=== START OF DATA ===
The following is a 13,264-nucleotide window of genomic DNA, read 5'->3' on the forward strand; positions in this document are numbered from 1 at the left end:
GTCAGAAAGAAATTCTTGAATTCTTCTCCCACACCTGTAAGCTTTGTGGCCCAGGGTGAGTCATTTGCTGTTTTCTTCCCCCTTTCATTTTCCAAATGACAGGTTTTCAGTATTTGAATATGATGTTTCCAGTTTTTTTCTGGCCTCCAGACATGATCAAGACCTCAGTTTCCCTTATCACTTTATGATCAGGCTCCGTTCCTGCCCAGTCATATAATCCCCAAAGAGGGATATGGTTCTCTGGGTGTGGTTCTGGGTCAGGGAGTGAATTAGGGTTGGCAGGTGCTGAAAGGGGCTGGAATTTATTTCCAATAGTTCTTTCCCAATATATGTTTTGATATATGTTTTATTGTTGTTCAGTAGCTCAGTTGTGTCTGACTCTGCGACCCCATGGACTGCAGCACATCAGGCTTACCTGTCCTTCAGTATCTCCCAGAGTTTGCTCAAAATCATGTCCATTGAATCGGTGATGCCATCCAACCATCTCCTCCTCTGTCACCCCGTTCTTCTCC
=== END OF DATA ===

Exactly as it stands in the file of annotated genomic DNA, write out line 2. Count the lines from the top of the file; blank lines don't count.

GTCAGAAAGAAATTCTTGAATTCTTCTCCCACACCTGTAAGCTTTGTGGCCCAGGGTGAGTCATTTGCTGTTTTCTTCCCCCTTTCATTTTCCAAATGACAGGTTTTCAGTATTTGAATATGATGTTTCCAGTTTTTTTCTGGCCTCCAGACATGATCAAGACCTCAGTTTCCCTTATCACTTTATGATCAGGCTCCGTTCCTGCCCAGTCATATAATCCCCAAAGAGGGATATGGTTCTCTGGGTGTGGTTCTGGGTCAGGGAGTGAATTAGGGTTGGCAGGTGCTGAAAGGGGCTGGAATTTATTTCCAATAGTTCTTTCCCAATATATGTTTTGATATATGTTTTATTGTTGTTCAGTAGCTCAGTTGTGTCTGACTCTGCGACCCCATGGACTGCAGCACATCAGGCTTACCTGTCCTTCAGTATCTCCCAGAGTTTGCTCAAAATCATGTCCATTGAATCGGTGATGCCATCCAACCATCTCCTCCTCTGTCACCCCGTTCTTCTCC